Three men's shoe designers you need to know
Reinterpreting shoe styles of the 1920s and '50s, O'Keeffe (okeeffe-shoes.com) offers fresh men's footwear that is the brainchild of owner Maud O'Keeffe. The London-based shoemaker, who founded the company in 2011, prioritises the longevity of the shoe and the comfort of the wearer, ensuring that each handmade pair features a patented Goodyear construction and a lovingly worn look and feel.
These washed-leather hiking boots, $US1035 (about $A1380); available at Mr. Porter (mrporter.com), take after ski boots O'Keeffe's great-grandfather wore and require 6 weeks to make at the company's workshop in Le Marche, Italy.
The minimalist shoes made by Feit (feitdirect.com) have garnered a cult following since 2005, when the Australian brothers Tull and Josh Price started the New York–based company. Created as an alternative to mass-produced sneakers, the footwear styles are made in limited quantities and handcrafted from supple leathers that have been tanned with ingredients from bark, fruit, and other natural sources.
The breathable leather helps eliminate odours, making it all the more likely that Feit shoes — including these low- and high-top sneakers, $US600 and $US660 (about $A800 and $A880), respectively — will be worn as intended: without socks.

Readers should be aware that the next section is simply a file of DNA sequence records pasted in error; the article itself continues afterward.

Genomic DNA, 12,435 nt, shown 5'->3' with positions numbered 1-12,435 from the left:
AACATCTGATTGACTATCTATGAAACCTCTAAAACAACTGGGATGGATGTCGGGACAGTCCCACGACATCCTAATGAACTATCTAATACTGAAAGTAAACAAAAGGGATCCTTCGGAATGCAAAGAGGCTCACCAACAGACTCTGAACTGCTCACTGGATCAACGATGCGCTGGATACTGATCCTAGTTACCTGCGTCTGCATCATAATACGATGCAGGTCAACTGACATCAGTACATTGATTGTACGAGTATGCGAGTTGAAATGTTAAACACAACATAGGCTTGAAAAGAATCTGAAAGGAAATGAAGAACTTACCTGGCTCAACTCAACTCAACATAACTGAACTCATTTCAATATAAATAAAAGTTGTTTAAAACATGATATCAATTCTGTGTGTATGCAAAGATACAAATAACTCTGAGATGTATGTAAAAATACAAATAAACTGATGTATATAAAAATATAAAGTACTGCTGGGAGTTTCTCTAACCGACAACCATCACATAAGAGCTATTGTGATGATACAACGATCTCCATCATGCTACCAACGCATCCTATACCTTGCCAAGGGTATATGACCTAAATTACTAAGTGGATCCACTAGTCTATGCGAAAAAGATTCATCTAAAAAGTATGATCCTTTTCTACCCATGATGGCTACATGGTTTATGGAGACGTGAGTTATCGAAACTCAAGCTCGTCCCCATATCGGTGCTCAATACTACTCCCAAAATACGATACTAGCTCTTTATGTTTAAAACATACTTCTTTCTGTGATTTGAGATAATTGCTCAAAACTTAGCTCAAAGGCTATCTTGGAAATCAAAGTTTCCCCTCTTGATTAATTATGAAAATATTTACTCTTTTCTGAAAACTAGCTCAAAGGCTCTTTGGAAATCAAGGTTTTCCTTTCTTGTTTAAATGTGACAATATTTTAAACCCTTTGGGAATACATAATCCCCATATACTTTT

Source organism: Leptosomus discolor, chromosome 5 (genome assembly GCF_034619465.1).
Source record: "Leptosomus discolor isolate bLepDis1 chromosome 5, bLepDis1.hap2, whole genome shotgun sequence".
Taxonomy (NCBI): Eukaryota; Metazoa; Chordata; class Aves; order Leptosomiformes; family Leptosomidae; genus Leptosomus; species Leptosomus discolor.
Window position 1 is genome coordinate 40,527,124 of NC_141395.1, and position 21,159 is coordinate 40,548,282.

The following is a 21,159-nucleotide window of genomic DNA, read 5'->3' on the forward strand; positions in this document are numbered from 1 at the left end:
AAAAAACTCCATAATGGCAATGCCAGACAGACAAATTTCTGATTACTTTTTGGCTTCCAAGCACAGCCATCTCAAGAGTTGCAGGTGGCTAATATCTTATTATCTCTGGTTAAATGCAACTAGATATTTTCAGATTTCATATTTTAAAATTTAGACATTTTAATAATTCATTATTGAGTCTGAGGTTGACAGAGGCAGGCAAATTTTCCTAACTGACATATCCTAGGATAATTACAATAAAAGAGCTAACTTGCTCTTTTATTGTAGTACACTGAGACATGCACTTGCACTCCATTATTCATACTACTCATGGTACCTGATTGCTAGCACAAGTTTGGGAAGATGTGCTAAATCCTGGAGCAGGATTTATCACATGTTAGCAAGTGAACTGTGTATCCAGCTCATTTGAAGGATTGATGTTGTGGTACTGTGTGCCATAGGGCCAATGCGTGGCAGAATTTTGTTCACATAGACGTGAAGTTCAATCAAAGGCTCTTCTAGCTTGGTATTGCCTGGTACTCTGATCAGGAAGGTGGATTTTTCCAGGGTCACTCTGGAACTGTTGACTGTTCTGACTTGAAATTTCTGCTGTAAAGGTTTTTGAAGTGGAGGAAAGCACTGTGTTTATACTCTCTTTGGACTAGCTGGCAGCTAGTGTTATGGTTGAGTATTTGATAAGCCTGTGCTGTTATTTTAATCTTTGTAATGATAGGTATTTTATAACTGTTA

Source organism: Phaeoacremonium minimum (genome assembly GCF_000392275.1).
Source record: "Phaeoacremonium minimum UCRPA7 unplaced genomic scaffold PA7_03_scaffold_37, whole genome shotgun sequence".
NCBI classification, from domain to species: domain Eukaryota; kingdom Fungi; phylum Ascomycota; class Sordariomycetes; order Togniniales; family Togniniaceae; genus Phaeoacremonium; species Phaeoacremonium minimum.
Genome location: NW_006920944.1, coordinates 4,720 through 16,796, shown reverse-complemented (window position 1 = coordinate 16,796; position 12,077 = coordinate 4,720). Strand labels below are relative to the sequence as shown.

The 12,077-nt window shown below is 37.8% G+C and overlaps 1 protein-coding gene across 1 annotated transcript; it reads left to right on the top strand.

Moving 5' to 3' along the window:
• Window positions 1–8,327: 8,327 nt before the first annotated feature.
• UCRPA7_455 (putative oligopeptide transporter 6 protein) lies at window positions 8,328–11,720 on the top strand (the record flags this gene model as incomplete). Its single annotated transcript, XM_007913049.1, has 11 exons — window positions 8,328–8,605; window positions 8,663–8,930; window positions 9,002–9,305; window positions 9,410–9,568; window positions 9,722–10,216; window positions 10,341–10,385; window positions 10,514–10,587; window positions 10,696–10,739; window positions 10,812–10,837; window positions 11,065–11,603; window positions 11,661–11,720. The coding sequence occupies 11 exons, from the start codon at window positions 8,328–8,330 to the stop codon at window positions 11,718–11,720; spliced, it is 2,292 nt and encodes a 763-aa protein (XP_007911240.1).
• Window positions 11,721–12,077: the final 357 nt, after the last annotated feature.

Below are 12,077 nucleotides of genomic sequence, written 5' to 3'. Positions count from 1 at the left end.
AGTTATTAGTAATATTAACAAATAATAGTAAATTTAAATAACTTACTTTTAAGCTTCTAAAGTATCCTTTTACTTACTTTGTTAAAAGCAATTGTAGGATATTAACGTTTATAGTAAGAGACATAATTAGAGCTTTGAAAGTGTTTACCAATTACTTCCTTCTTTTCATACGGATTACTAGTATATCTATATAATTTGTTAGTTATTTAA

A True Classic
Tradition remains at the heart of Bettanin & Venturi 1856 (bettaninshoes.com), an Italian brand founded in its namesake year. The company — recently revitalised by a capital infusion — is no longer owned by the Bettanins, but family members are still very much involved, and their focus on artisanship continues.
Take, for example, the company's latest classically designed, hand-welted men's shoes, which are made in its Verona atelier. Distinguishing each shoe are such timeless details as the oak-bark-tanned sole and the unique patina on this calf-leather brogued oxford, $US1015 (about $A1350), a style that can also be made to order in a range of Italian leathers from suede to scotch grain.